Snowy Owls

Facts About Snowy Owlsw460

Snowy owls are large owls notable for their striking white plumage and their extreme northerly range which includes tundra habitat throughout Alaska, Canada and Eurasia. In this article, you’ll find a collection of snowy owl facts that will help you gain a deeper understanding of this intriguing owl species.

FACT: Snowy owls are known by numerous common names.

Snowy owls have a large assortment of common names that includes Arctic owls, great white owls, white owls, harangues, American snowy owls, snow owls, ghost owls, tundra ghosts, ookpiks, ermine owls, Scandinavian night birds and highland tundra owls.

FACT: Snowy owls are relatively quiet birds.

Outside the breeding season, snowy owls make very few vocalizations. During the breeding season, snowy owls are a bit more vocal. Males make a barking kre or krek-krek call. Females produce a loud whistling or mewling pyee-pyee or prek-prek sound. Snowy owls also produce a low-pitched hoot that carries through the air for long distances and can be heard as much as 10 kilometers away. Other sounds snowy owls make include hissing, bill snapping and a clapping sound believed to be created by clicking the tongue.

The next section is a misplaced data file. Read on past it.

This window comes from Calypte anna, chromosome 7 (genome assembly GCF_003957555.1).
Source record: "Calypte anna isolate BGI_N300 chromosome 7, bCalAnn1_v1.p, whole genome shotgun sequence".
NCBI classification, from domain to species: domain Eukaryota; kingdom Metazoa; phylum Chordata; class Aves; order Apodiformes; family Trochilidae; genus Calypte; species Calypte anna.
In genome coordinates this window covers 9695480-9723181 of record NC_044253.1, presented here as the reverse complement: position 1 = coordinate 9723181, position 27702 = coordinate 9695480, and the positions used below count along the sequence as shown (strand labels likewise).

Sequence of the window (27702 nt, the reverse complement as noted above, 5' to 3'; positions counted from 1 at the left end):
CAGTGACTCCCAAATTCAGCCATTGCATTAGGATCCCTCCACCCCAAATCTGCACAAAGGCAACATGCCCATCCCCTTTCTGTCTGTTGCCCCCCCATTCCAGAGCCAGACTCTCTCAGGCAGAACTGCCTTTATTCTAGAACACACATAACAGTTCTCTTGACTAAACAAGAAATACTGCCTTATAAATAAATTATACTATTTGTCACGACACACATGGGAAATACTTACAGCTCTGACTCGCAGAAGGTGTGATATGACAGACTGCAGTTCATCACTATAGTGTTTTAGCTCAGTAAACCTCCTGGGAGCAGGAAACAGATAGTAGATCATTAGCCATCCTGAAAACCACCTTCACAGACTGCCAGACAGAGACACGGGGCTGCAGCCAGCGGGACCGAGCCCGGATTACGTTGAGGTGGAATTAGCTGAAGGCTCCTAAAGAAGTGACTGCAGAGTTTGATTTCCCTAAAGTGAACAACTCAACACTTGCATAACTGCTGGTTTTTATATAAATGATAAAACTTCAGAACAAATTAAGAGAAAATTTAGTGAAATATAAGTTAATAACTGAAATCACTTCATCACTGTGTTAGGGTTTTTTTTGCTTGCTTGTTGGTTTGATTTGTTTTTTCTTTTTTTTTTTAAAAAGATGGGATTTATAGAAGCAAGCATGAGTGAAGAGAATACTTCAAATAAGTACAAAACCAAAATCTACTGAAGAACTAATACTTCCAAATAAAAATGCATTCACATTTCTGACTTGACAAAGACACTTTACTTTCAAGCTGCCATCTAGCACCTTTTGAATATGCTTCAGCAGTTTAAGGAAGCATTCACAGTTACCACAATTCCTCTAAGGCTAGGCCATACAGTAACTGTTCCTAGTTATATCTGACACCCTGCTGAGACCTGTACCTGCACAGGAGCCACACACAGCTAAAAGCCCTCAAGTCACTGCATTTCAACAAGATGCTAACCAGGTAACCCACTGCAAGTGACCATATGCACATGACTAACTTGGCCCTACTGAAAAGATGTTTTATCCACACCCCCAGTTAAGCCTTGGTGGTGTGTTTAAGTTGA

FACT: Snowy owls prefer tundra habitat.

Snowy owls are primarily tundra birds although they sometimes also inhabit grasslands. They venture into forests only on very rare occasions, if ever. During the winter, snowy owls often move southward. During their migration, they are sometimes seen along coastlines and lake shores. They sometimes stop at airports, possibly because they offer them the wide-open habitat they prefer. During the breeding season, which snowy owls spend in the Arctic, they nest on small rises in the tundra where the female carves out a scrape or shallow depression in the ground in which to lay her eggs.

FACT: Snowy owls are not entirely white.